"Photography Teachers?" Revisited


benjikan

Link Posted 20/01/2010 - 12:23
"Photography Teachers?" Revisited

I have recently noticed several advertisements of those that are “teaching” photography.  At a school of photography as a guest speaker I was asked what my thoughts were regarding the whole “I can teach you photography” thing. Well here goes. I don’t subscribe to that concept for many reasons. One is how to stunt the growth of a new student by teaching them rules about what is and what isn’t right for a starter.  Another is the often over used formulas that in most cases these “specialists” teach the naive student as gospel

I do however have no problem with a school that assists one in understanding technical issues or a school that deals with the historical and artistic aspects of photography. But a school that deals with issues such as cropping, lighting style etc…Well that’s where I put my foot down and say an unequivocal NO, Nein, Non.

I have had so many poor lost assistants whom I would rather not pinpoint specifically, that have no clue what so ever who they are. If they did come into a school of photography with the hopes of coming out an individual, well that notion was sucked out of them by the energy vampires. I’m not saying that all profs are frustrated unsuccessful photographers that couldn’t make it in their field. However from what I have seen and heard, one could not help but make that assumption.

I am saying that guest speakers, workshops and specialized subjects dealing with specific technical issues might be a reason to seek out advice or when a guest lecturer has come in to speak of his or her experiences, as I did at the Orleans School of Photography in France. Do your research. Read, experiment, take tons of photos inspire yourself and grow as a human. Build up your vocabulary in all disciplines and your life shall be richer as a result. It has been proven that the greater the vocabulary the richer ones life. Take a deep breath and do what comes naturally. If you get stuck creatively, take a short break.  If you need some technical advice, just ask questions.

http://www.benjaminkanarekblog.com/2009/09/07/learning-photography-classes/
http://www.benjaminkanarekblog.com http://www.benjaminkanarek.com http://www.pbase.com/benjikan/publishedworks

patrickt

Link Posted 20/01/2010 - 15:24
Benjikan, I'm not a teacher, a professional photographer, or an artist. I am a perpetual student.

I value teachers who teach the craft of photography. In teaching the craft, there are rules. If you want a short depth-of-field there is a way to get it. It isn't magic. It can be taught and it can be learned.

There are also some general "rules of thumb" which I think should be learned and generall followed. When you choose to not follow the "rule" you should be aware you're doing so and have a reason. I would even accept a reason such as, "I'm not sure but it just feels better this way."

Beyond that, teachers can be more of a negative than a positive. I was looking at photos done by an acquaintance and they were all tilted. Her "teacher" had told her tilted photos were more interesting and artistic. I listened to a college professor explain that any interesting subject in a photo detracted from the "art". I read a two-paged typed explanation at an exhibit of why the photographer took the photos he did and why it was important.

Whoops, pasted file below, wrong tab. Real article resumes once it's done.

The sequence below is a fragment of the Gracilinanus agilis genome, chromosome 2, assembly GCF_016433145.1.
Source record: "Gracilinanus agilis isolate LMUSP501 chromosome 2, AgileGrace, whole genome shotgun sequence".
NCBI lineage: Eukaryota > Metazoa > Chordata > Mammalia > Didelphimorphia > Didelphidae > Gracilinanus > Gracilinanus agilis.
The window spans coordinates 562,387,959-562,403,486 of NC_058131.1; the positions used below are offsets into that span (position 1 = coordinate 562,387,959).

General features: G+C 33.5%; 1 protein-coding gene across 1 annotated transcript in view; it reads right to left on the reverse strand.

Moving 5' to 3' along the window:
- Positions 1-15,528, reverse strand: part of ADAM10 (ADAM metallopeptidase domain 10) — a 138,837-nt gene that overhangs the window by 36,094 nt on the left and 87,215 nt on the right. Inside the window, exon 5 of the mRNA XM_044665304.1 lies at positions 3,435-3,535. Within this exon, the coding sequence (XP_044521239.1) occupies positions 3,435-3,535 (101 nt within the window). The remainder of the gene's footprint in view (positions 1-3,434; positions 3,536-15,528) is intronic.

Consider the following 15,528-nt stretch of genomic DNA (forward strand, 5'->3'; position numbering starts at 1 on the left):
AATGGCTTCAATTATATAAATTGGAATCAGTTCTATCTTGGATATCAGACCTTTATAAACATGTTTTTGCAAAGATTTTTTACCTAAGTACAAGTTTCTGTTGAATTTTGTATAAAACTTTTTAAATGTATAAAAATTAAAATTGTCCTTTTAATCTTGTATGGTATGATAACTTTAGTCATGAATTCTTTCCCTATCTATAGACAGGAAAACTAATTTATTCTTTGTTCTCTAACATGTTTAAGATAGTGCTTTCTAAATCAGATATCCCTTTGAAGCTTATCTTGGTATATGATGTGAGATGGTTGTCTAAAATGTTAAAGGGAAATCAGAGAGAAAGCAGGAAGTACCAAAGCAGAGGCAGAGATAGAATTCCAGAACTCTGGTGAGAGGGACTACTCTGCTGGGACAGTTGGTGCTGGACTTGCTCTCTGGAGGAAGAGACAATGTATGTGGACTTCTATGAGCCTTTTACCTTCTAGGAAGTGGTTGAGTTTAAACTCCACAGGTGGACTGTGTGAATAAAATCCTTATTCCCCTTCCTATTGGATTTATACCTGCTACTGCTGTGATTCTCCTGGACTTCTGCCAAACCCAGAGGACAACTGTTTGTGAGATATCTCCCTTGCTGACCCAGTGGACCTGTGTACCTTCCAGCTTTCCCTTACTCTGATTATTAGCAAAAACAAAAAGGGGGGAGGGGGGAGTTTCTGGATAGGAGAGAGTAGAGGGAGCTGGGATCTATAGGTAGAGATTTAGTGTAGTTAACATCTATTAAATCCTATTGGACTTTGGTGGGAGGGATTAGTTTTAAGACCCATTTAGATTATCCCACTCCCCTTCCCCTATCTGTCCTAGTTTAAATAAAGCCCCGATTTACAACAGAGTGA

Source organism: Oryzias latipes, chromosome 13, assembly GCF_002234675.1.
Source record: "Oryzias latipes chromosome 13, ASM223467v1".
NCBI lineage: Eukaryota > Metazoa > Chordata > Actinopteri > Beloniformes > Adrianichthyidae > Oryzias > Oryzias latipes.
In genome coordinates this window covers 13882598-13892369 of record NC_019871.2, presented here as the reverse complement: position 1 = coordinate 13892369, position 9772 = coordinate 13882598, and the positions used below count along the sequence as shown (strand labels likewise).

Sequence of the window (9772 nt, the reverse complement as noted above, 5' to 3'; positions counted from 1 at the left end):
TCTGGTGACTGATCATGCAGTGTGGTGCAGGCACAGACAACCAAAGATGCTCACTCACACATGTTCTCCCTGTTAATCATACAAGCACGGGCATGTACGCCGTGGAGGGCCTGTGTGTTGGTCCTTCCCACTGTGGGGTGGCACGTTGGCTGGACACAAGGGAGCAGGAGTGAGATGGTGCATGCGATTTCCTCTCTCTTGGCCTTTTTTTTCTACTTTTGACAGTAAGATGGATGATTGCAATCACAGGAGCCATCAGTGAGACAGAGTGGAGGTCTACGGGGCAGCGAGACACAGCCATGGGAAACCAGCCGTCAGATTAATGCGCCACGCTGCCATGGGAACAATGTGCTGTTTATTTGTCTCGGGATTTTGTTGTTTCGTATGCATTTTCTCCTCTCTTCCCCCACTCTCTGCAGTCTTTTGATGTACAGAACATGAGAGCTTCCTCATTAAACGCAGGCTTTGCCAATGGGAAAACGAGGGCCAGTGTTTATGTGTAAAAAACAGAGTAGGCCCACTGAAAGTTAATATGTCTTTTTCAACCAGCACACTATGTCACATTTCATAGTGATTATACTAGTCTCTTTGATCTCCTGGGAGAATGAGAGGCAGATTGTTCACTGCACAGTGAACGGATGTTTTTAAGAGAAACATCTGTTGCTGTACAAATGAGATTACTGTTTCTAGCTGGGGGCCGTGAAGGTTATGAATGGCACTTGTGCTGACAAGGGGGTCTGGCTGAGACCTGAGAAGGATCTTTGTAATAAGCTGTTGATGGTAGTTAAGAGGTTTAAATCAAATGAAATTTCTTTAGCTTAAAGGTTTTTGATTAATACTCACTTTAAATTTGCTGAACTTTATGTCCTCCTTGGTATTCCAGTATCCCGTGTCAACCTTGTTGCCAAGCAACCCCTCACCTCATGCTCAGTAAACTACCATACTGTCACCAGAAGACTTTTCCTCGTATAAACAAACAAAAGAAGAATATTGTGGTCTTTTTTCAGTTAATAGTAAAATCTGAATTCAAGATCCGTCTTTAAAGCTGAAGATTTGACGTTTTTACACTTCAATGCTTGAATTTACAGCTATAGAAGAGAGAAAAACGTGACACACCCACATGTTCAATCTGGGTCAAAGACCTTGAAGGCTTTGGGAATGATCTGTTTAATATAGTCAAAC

For me, learning the craft is absolutely essential. I watched a friend painting with oils and explained that using thin paint over a thick layer that hadn't completely dried would inevitably cause the lighter coat to crack. If you want cracking, fine. If you don't, learn your craft. Another friends does scultures with no face. She has a wonderful explanation but the basic fact is she can't do faces. Learn your craft.

And, the craft can be limiting. There are ways you can express yourself in painting or graphic art, for example, that you can't do with photography.

Don

Link Posted 20/01/2010 - 15:59
I was self taught, running a photography business, switching from film to digital when I chose to go to college to study photography.

My teacher was great, working pro and teacher. Learned alot from him.

Why would I scale back my workload to go to school?

Because I realized that everything I knew, as a self taught photographer, I had learned from a guy that started off knowing absolutely nothing...ME!

I've never met a person that couldn't teach me something...
Fired many shots. Didn't kill anything.

fatspider

Link Posted 20/01/2010 - 18:43
I can totally relate to Bens comments, my photographic tutor was also a commercial photographer, we were taught the basic technical side of photography (most of which I knew) but we were also made to study both present day and past photographers work and even do a piece on our chosen photographer, I believe it was the latter that improved my photography.

Yes, we were taught the principals of composition but we were also told not to rely on them and to experiment, even now I still enter images into camera club competitions only for judges or other members to ask (nicely) what I was thinking of.
My Names Alan, and I'm a lensaholic.
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